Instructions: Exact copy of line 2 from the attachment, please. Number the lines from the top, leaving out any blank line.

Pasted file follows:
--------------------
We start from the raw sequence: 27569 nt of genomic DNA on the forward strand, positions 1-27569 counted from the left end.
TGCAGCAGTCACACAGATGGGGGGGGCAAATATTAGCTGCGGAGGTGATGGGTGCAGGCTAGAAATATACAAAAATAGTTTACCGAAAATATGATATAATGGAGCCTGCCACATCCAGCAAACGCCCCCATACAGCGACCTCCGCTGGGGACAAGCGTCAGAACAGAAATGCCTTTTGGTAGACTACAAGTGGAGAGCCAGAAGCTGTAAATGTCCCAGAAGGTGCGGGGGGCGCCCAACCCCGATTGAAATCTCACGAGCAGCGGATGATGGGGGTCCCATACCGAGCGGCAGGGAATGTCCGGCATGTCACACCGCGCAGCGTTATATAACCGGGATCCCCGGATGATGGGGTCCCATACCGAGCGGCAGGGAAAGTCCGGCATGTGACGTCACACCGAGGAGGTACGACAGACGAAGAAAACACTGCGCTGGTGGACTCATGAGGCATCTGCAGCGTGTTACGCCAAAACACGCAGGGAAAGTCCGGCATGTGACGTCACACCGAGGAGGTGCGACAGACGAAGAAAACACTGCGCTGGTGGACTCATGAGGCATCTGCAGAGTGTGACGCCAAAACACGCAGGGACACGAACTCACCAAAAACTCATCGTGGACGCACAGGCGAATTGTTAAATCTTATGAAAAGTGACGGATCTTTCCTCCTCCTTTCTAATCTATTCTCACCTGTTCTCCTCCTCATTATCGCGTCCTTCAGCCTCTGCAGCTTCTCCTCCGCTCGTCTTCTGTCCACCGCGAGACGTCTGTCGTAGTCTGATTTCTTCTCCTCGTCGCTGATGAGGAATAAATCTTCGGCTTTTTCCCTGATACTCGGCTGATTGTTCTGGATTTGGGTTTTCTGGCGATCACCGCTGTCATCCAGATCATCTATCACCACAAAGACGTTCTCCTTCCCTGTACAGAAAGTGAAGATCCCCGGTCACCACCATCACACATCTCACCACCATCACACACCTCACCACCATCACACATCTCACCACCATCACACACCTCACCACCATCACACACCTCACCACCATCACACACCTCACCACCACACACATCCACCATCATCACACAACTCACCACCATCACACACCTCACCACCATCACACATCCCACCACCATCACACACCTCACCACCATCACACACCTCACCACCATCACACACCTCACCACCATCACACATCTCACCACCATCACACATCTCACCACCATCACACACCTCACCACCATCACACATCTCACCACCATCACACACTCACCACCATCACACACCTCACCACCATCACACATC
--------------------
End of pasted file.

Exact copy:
TGCAGCAGTCACACAGATGGGGGGGGCAAATATTAGCTGCGGAGGTGATGGGTGCAGGCTAGAAATATACAAAAATAGTTTACCGAAAATATGATATAATGGAGCCTGCCACATCCAGCAAACGCCCCCATACAGCGACCTCCGCTGGGGACAAGCGTCAGAACAGAAATGCCTTTTGGTAGACTACAAGTGGAGAGCCAGAAGCTGTAAATGTCCCAGAAGGTGCGGGGGGCGCCCAACCCCGATTGAAATCTCACGAGCAGCGGATGATGGGGGTCCCATACCGAGCGGCAGGGAATGTCCGGCATGTCACACCGCGCAGCGTTATATAACCGGGATCCCCGGATGATGGGGTCCCATACCGAGCGGCAGGGAAAGTCCGGCATGTGACGTCACACCGAGGAGGTACGACAGACGAAGAAAACACTGCGCTGGTGGACTCATGAGGCATCTGCAGCGTGTTACGCCAAAACACGCAGGGAAAGTCCGGCATGTGACGTCACACCGAGGAGGTGCGACAGACGAAGAAAACACTGCGCTGGTGGACTCATGAGGCATCTGCAGAGTGTGACGCCAAAACACGCAGGGACACGAACTCACCAAAAACTCATCGTGGACGCACAGGCGAATTGTTAAATCTTATGAAAAGTGACGGATCTTTCCTCCTCCTTTCTAATCTATTCTCACCTGTTCTCCTCCTCATTATCGCGTCCTTCAGCCTCTGCAGCTTCTCCTCCGCTCGTCTTCTGTCCACCGCGAGACGTCTGTCGTAGTCTGATTTCTTCTCCTCGTCGCTGATGAGGAATAAATCTTCGGCTTTTTCCCTGATACTCGGCTGATTGTTCTGGATTTGGGTTTTCTGGCGATCACCGCTGTCATCCAGATCATCTATCACCACAAAGACGTTCTCCTTCCCTGTACAGAAAGTGAAGATCCCCGGTCACCACCATCACACATCTCACCACCATCACACACCTCACCACCATCACACATCTCACCACCATCACACACCTCACCACCATCACACACCTCACCACCATCACACACCTCACCACCACACACATCCACCATCATCACACAACTCACCACCATCACACACCTCACCACCATCACACATCCCACCACCATCACACACCTCACCACCATCACACACCTCACCACCATCACACACCTCACCACCATCACACATCTCACCACCATCACACATCTCACCACCATCACACACCTCACCACCATCACACATCTCACCACCATCACACACTCACCACCATCACACACCTCACCACCATCACACATC